[Editor’s note: Maxim was interviewed and this post written prior to the beginning of the current pandemic.]
By Toby Axelrod
[Today in Europe, a wide range of creative and committed individuals are contributing to active and engaging Jewish life. Their stories are often untold and offer lessons for innovation in Jewish life, the abiding strength of Jewish identity and involvement in the face of challenges such as disengagement from the community, inclusion and anti-Semitism, and the fact that such challenges do not define or limit the ambitions of Jewish communities. In a new weekly series, eJewish Philanthropy will profile 10 Jewish community professionals who are building the future of European Jewish life. The series, written by journalist Toby Axelrod, is sponsored by Yesod, an initiative founded in 2016 that focuses on developing, connecting and supporting Jewish community professionals in Europe. Yesod founding partners are JDC, the Rothschild Foundation Hanadiv Europe and the Charles and Lynn Schusterman Family Foundation. More information at www.yesodeurope.eu.]
Maxim Delchev’s bar mitzvah went like this: “When I was 13, my grandmother brought me to the synagogue on a Friday night and left me in the hall and said she would pick me up after the service. And when she returned she said, ‘Now you are an adult.’”
Today, as educational director of “Shalom,” the Organization of the Jews in Bulgaria, Delchev has many other b’not mitzvah behind him – those of “all the kids we are teaching.”
Indeed, the offerings for young Jews in Bulgaria are much richer today than when he was growing up. “As in most of Eastern Europe, Jewish life was cut off because of communism,” says Delchev, who was born in Sofia in May 1986 and has lived there all his life. “I was part of the first generation that grew up in the new, reviving Jewish community.”
Many of the community’s 5,000 to 7,000 members trace their roots back to Spain.
Starting when he was three, his grandmother would bring him to the Jewish community center in Sofia. He enjoyed the food there, but the programs were “mostly for adults: politics and poetry readings and things that are not really interesting for a young kid.”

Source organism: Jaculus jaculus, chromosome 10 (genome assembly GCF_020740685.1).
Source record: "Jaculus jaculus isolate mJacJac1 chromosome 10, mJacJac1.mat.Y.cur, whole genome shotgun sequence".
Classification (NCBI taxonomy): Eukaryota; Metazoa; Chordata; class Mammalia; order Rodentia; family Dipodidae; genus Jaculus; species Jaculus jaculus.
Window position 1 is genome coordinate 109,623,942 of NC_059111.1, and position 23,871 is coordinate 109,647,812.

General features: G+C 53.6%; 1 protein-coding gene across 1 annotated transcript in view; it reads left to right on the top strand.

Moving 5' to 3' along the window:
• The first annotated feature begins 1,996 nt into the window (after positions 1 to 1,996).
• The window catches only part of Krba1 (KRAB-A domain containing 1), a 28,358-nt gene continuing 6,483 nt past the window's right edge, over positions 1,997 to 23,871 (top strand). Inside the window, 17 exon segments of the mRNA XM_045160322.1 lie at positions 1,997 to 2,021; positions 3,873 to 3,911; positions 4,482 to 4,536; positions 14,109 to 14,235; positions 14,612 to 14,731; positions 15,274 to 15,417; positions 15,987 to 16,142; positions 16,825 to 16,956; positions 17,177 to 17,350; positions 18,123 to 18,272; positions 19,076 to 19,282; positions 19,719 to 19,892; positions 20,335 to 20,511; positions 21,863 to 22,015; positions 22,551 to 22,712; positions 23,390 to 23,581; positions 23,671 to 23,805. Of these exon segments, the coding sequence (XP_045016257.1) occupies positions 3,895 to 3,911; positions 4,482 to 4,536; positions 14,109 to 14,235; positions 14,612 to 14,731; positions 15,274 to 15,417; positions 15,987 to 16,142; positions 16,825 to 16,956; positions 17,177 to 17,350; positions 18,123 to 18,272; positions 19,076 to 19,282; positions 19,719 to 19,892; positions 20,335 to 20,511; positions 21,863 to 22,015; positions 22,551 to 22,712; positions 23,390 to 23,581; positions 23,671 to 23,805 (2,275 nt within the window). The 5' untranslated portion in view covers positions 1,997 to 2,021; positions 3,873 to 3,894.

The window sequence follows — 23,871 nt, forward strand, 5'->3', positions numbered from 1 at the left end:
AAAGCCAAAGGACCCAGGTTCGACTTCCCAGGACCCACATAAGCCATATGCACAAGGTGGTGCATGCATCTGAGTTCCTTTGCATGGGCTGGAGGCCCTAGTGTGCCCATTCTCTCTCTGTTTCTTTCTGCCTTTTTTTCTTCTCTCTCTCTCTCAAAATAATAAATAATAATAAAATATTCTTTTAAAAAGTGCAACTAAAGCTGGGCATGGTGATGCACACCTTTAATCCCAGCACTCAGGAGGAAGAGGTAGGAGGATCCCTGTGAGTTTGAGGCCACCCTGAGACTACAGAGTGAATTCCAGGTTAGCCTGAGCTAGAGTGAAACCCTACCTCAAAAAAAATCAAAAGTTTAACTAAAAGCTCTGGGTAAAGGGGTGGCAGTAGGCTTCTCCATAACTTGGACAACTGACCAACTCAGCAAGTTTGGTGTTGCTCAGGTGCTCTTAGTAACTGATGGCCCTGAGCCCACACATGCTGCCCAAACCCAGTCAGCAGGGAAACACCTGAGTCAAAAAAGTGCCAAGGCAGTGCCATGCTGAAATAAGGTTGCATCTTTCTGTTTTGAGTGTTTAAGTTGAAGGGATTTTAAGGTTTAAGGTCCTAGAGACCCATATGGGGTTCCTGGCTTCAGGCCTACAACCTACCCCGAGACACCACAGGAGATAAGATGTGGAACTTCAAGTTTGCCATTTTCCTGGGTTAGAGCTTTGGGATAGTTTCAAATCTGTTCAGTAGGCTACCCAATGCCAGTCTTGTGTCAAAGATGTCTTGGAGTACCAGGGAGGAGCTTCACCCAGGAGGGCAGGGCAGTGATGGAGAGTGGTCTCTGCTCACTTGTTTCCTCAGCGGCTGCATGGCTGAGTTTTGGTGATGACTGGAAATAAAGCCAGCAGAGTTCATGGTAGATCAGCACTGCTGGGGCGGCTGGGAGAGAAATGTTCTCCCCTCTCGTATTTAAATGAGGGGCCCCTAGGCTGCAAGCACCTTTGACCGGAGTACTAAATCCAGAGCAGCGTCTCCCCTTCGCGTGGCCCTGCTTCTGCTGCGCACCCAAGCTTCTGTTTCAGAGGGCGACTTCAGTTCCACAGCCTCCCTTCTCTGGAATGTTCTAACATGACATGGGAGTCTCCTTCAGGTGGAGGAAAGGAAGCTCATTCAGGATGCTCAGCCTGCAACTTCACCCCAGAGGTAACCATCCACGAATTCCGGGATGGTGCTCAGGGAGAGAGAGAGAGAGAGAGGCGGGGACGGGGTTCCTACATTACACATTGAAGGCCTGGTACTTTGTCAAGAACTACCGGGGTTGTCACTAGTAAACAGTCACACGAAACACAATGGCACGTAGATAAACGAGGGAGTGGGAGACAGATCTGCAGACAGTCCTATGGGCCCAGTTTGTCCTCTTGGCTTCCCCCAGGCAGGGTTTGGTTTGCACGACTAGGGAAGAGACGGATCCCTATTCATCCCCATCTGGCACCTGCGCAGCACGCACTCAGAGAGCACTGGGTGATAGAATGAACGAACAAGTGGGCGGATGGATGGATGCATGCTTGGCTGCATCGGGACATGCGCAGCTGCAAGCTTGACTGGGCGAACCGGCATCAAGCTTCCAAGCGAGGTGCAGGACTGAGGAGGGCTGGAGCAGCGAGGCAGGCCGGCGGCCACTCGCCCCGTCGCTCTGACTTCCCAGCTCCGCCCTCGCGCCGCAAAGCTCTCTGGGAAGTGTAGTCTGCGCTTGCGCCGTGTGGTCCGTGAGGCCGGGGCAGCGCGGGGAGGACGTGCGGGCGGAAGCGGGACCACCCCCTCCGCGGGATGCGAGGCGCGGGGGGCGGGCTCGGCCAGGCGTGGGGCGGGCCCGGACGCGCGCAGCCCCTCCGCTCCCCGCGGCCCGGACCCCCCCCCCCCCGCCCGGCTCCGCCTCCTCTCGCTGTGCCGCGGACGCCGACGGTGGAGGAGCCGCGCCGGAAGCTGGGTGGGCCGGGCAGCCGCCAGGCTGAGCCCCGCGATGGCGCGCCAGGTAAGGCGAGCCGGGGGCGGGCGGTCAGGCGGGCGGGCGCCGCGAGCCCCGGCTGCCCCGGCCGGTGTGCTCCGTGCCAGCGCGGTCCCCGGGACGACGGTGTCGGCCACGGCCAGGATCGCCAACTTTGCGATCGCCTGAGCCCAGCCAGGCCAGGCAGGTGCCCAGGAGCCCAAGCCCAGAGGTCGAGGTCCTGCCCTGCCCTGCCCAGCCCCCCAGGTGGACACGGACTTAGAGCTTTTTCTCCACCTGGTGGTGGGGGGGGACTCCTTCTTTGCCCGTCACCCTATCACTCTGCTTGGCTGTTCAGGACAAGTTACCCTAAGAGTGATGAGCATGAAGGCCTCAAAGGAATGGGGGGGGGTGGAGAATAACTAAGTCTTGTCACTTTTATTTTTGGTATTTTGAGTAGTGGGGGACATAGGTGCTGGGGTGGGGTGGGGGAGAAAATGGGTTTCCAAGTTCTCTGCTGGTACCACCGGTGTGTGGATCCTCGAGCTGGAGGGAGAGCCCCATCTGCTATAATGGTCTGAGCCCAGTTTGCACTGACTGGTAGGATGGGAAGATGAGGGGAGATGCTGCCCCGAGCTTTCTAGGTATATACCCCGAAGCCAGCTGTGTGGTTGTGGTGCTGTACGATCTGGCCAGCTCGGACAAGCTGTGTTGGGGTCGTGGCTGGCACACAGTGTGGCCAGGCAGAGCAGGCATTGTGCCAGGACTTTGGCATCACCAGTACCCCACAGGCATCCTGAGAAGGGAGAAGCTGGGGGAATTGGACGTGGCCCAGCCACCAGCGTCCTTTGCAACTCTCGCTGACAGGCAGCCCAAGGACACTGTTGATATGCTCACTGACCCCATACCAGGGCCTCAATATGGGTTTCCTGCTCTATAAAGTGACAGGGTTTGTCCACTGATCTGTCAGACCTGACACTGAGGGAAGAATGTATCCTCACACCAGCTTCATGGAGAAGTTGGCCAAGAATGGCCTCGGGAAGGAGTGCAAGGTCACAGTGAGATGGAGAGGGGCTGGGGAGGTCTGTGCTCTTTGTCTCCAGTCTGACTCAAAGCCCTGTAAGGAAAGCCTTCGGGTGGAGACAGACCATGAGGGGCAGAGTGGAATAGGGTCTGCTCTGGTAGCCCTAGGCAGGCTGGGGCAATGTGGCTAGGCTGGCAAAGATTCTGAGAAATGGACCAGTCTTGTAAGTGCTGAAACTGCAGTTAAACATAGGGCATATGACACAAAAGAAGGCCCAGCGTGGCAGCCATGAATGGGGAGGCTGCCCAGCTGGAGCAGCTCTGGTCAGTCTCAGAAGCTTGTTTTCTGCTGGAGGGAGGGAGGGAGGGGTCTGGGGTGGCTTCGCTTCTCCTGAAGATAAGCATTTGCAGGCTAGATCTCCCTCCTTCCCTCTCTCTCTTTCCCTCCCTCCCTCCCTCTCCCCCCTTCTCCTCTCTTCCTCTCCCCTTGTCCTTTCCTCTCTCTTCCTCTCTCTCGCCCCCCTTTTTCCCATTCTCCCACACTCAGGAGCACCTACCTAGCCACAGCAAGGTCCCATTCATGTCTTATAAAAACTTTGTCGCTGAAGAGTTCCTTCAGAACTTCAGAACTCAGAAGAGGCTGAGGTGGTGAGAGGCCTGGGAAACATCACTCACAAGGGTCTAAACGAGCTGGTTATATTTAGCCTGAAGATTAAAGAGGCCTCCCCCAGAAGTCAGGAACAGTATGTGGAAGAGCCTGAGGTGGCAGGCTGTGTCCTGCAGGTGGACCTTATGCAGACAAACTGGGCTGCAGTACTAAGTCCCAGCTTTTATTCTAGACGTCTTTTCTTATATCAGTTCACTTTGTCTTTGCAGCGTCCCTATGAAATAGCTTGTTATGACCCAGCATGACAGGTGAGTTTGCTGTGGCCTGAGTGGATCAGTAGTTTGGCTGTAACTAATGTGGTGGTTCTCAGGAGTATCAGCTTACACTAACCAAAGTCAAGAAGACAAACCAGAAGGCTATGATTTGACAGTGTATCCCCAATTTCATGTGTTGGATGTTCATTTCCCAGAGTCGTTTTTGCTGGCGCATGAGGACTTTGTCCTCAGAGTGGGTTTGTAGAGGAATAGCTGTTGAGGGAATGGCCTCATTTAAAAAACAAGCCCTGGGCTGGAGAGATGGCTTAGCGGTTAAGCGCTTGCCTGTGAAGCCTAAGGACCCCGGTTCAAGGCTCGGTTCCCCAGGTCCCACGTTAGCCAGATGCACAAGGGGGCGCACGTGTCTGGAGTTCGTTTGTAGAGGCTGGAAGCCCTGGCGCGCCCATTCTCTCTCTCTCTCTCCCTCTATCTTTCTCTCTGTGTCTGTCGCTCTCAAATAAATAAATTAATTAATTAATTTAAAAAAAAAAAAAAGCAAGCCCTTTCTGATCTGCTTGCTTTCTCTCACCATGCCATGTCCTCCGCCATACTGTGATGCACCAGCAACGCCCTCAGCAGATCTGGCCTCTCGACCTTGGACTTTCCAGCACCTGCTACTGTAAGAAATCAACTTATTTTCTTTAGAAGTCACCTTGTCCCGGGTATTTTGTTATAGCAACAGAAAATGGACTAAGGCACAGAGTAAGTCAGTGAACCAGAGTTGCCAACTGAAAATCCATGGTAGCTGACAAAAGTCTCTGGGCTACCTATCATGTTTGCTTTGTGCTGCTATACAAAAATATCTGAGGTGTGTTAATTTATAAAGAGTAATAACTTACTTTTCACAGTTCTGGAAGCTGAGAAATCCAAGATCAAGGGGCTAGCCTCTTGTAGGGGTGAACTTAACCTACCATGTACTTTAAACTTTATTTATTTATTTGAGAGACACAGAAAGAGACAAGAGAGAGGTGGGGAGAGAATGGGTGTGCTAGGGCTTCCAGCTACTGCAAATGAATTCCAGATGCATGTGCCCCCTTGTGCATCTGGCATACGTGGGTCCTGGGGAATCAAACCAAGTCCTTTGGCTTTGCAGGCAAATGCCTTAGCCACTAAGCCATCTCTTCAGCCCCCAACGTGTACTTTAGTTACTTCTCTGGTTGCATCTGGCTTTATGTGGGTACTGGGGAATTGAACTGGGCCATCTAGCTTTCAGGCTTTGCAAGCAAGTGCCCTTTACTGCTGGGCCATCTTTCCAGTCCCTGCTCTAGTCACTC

“One day she [his grandmother] told me, ‘You are going to [Bulgarian Jewish] summer camp.’ And I was really afraid it was going to be boring. … I imagined it would be [like eating in] a good restaurant for two weeks. And it was the opposite. The food was bad but I had the greatest time ever. And that is what sparked me.”
Eventually he became a counselor, or madrich, at the camp. But he still did not see Jewish communal work in his future.
Both he and his parents felt he “should get a good education and find a meaningful job. It was seen as more of child’s play to be in the Jewish community.”
So he studied public relations. But he took a break and returned to the Jewish community for a year “just to get myself doing something fulfilling. That was 13 years ago.” He’s been at “Shalom” ever since – except for one year spent in the experiential educators program at the Pardes Institute of Jewish Studies in Israel, through a Yesod Jewish Learning Scholarship. “It really helped me to understand more about my Jewishness and why I should be back doing more for my community,” he says.
“Shalom” is an umbrella for all aspects of Jewish life in Bulgaria, including a JCC and a new Jewish school – the first in the country since the end of World War II. Delchev chooses programming based on whether he himself would want to take part.
For a long time, Jewishness in Sofia was someone coming from abroad – a Jewish educator or presenter who would then go back home. “I am trying to have a community that is self-sustainable: not only financially but also with professionals and resources. So we can produce knowledge, practice by ourselves and move forward.”
As in many parts of the former communist bloc, 90 percent of community members are in mixed marriages. The community accepts anyone who is Jewish according to Israel’s Law of Return, and makes compromises so as to be more inclusive without challenging halacha, or Jewish law.
For example, in their bar and bat mitzvah program “we teach everyone together for a year, and after that we do a ceremony for everyone on a Sunday, where they are reading from books. It is a big community celebration in the synagogue.”
The celebration doesn’t challenge Jewish tradition, says Delchev, because it doesn’t take place on Shabbat and participants read from books rather than the Torah scroll. “But we are including everyone. We make them feel connected and don’t tell anyone ‘You are not allowed to do that.’”
No, Eastern European Jewry is not dying, Delchev tells his friends in the west. Bulgaria’s community stands together with other minorities against discrimination, and has allies in its annual march of tolerance, as well. “All over Europe there is not only a Jewish revival; today there are also stable Jewish communities with different approaches to Jewishness.”
And his own journey, which started with that “bar mitzvah,” so long ago, continues. Recently, he gave a presentation at Limmud Bulgaria: “My mother and father were in the audience and learning from me. And that gives me a great sense of satisfaction.”